"The company thinks they're getting someone jumping up and down about their drug, but I talk about diabetes," said Insel, adding that he doesn't prescribe drugs for diabetes, a risk factor for heart disease. "If I had my way, hospitals and universities would pay for more education, or everyone would give away the money and talks would be in less fancy restaurants. But we live in the real world, and we need more education of doctors."

The ProPublica database shows that Maryland doctors and nurses accepted 650 payments, ranging from a few hundred dollars to more than $200,000. Many doctors received more than one fee, and the biggest recipients were internists, oncologists and psychiatrists. At least one doctor works in bioethics.

It wasn't possible to determine if the doctors who received company payments were following their institutions' conflict of interest policies.

For example, at Lifebridge Health, which owns three Baltimore-area hospitals and a rehabilitation center, physicians must disclose ties to drug or equipment manufacturers. Doctors making drug purchasing decisions must recuse themselves from votes involving companies they have relationships with. Speeches must be done on personal time.

At the Johns Hopkins University School of Medicine, where at least four dozen doctors and nurses accepted fees, speeches related to a doctor's research are reviewed for conflicts. And if a doctor's research is sponsored by a company, his fees for speaking are limited.

Julie Gottlieb, the associate dean of policy coordination, said that because Hopkins is an academic center, companies ask many of its doctors to talk about their research or diseases in which they have an expertise. The university believes these speeches provide educational benefit. Promotional speeches are problematic.

"Promotional spending for drug companies — where the purpose of the talk is to promote a company's product — is contrary to physicians' primary obligation, which is to provide the best possible care for their patients, including objective decisions about treatment," Gottlieb said in an e-mailed response to questions.

Peter Terry, faculty member of the Johns Hopkins Berman Institute of Bioethics, said he believes doctors' primary reason for speaking for drug companies is money.

"Academic institutions don't pay physicians as well, so they may look the other way, allowing them to gain some other means of financial reward so they won't leave and go into private practice where they can make more money," he said.

The money is just becoming public. ProPublica developed its database from information posted online by Eli Lilly and Co., Pfizer Inc., AstraZeneca, GlaxoSmithKline, Merck & Co. Inc., Johnson & Johnson and Cephalon Inc. The disclosure data isn't consistent, but all companies made payments in at least some quarters between January 2009 and June 2010.

Some don't believe the transparency will help curb the speeches, or the influence.

Elliott, the Minnesota ethicist and author of "White Coat, Black Hat," said Minnesota has had a public database of drug company payouts since the mid-1990s and dollar figures have not decreased. Further, he said, academic institutions will continue to allow the practice because they do not want to upset doctors — or alienate an industry that provides them with research dollars. This sometimes remains the case even when the doctors have been cited for bad behavior.

He said no nongovernmental institutions ban doctors from accepting money for speeches and few have caps on compensation. As for the doctors, he said many view the speaking requests as an honor and a reflection on their achievement.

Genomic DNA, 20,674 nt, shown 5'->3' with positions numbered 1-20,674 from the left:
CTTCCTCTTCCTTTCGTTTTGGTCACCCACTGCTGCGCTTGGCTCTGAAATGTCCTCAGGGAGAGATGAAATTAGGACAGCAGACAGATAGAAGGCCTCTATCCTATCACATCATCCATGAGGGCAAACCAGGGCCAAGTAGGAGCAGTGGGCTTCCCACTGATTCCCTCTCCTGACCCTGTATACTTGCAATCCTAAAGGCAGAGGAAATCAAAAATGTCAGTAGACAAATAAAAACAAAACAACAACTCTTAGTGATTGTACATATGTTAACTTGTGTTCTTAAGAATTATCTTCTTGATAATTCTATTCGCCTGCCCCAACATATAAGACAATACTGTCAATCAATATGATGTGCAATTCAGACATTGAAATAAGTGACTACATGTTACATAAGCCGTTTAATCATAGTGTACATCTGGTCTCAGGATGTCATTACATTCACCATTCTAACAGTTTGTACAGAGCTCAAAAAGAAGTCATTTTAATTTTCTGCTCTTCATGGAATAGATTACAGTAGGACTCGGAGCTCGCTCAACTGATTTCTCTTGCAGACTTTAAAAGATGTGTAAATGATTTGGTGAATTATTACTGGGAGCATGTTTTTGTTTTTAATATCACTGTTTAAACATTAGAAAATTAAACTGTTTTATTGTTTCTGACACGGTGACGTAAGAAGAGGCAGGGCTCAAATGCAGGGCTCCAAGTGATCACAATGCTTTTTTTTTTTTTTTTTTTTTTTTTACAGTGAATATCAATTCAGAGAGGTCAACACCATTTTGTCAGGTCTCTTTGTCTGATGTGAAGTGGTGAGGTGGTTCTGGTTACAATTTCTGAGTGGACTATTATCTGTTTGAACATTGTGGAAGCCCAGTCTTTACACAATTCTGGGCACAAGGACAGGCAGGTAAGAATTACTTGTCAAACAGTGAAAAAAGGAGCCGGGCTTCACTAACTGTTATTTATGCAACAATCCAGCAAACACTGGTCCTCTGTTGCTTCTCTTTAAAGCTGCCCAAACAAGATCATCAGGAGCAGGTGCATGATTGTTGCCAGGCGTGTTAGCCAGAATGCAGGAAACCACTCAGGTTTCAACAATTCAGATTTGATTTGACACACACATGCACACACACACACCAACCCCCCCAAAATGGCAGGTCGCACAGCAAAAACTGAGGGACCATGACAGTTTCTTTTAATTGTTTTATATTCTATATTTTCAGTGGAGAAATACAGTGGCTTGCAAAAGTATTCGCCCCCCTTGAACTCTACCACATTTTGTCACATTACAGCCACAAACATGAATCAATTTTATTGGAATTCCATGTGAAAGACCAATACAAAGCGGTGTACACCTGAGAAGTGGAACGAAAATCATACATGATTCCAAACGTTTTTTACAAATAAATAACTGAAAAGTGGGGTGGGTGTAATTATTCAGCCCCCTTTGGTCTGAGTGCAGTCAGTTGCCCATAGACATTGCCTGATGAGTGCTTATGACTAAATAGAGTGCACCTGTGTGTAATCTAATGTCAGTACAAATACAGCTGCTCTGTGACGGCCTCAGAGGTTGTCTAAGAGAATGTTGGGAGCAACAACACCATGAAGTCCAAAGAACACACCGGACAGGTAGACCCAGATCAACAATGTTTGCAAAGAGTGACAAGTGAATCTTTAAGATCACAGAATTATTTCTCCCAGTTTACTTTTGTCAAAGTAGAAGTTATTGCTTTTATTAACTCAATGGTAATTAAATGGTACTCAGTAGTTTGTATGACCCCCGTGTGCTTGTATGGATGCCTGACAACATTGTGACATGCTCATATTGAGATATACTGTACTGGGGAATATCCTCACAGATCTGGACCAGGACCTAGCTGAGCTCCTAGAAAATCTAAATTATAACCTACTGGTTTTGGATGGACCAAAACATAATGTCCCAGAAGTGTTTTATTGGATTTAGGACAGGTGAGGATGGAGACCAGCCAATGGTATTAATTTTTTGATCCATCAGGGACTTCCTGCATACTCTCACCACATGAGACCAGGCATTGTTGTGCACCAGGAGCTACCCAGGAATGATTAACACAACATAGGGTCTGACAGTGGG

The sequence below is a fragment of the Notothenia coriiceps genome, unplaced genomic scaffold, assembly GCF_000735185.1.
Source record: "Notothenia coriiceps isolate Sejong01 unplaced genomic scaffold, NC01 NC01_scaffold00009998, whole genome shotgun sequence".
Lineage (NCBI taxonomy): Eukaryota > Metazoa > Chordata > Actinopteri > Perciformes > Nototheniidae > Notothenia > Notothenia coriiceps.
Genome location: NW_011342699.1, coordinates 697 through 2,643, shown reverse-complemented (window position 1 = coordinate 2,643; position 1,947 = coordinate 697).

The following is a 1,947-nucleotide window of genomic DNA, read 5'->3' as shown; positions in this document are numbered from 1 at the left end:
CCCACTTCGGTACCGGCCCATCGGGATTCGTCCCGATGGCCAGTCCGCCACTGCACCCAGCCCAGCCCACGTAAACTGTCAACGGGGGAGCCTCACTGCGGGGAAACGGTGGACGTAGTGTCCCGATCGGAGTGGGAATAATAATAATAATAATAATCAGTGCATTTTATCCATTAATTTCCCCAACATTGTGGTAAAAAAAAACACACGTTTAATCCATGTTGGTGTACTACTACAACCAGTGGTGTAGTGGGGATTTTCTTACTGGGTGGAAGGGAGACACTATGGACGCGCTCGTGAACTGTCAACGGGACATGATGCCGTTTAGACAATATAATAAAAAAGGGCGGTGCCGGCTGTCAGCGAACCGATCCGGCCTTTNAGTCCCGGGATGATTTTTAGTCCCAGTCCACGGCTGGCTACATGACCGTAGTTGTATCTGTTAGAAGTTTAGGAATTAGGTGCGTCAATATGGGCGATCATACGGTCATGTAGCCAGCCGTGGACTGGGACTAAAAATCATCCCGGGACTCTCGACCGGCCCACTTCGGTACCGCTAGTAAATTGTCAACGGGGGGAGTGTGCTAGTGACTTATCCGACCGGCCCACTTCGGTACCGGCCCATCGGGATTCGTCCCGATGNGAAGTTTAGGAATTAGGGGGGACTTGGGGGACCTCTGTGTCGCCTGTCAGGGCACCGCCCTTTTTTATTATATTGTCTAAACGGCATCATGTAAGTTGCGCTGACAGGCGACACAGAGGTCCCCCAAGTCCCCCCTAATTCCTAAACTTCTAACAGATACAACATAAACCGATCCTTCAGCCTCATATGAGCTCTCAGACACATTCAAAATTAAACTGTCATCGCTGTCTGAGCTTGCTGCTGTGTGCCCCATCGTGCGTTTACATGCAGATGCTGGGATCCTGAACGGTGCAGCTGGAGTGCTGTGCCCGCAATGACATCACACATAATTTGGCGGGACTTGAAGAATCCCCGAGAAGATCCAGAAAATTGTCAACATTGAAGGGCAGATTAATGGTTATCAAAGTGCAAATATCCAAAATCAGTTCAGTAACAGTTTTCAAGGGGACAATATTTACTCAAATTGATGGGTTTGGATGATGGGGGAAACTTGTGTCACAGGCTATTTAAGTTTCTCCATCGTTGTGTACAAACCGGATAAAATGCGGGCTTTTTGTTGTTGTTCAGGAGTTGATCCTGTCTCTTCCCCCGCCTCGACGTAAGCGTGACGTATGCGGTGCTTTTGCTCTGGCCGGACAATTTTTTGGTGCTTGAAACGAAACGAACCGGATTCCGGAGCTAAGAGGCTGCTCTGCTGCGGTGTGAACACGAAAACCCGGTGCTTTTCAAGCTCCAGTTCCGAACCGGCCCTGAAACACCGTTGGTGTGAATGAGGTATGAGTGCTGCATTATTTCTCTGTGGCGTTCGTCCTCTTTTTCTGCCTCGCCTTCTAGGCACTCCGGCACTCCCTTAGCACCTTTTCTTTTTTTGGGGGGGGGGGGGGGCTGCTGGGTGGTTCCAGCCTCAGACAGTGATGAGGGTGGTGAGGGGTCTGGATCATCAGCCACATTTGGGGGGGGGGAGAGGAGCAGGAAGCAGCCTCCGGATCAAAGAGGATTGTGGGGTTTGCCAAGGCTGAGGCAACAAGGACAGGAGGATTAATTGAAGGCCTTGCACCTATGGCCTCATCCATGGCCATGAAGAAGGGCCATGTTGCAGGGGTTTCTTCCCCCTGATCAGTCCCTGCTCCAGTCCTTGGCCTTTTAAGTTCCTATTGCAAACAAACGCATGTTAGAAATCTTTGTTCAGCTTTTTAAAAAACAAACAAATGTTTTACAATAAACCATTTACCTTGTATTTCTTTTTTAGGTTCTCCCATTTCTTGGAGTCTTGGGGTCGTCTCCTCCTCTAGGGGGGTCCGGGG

Everyone, he said, likes the idea of disclosure because it allows them to keep taking money, "as if a bribe is not a bribe unless it's secret." The problem, he said, is that doctors promote new drugs that might be more expensive or less effective.

Elliott believes doctors will only stop accepting payments when they are held accountable for drugs that harm a patient, even if they never prescribed the drugs themselves. Pharmaceutical companies have settled criminal and civil action by paying millions of dollars when it's discovered they didn't disclose potentially damaging drug information.

In the meantime, Elliott and others say it's not clear what patients will do with the disclosure information. Consumer Reports Health found that nearly four out of 10 Americans believe a payment as small as $10 could taint a doctor's decision-making. About 77 percent said they would be concerned about the quality of treatment they received from a doctor who took payments.

Dr. John Santa, director of the Consumer Reports Health Rating System and an internist for 30 years, said in his practice of 100 physicians, those who gave industry-sponsored speeches were more likely to prescribe their drugs.

"In many people's minds, it raises the questions about whether these physicians can, in fact, make decisions in the best interest of the patient," Santa said. "If a doctor has gotten $100,000 from a drug company, can he really be neutral?"

The ProPublica database is available at

The states

States with the most payments compared with Maryland:

California 3,000 payments worth $26.4 million

New York 2,761 payments worth $23.6 million

Florida 2,166 payments worth $17.2 million

Texas 1,946 payments worth $18.1 million

Pennsylvania 1,693 payments worth $14 million

Maryland 650 payments worth $6 million

Maryland's big earners

Here are the doctors in Maryland who accepted more than $100,000 in 2009 and the first half of 2010 form seven pharmaceutical companies:

Dr. Louis E. Kopolow, Gaitherburg psychiatrist, $100,952

Dr. Richard t. Kenney, Gaithersburg internist, $127,800

Dr. Robert DiBianco, Rockville internist, $142,436

Dr. Arnold Willis, Greenbelt urologist, $142,750

Dr. Jerald Insel, Baltimore internist, $184,834

Dr. Michael Naslund, Baltimore urologist, $197,315

Dr. Ralph Boccia, Bethesda internist, $208,600

Source: ProPublica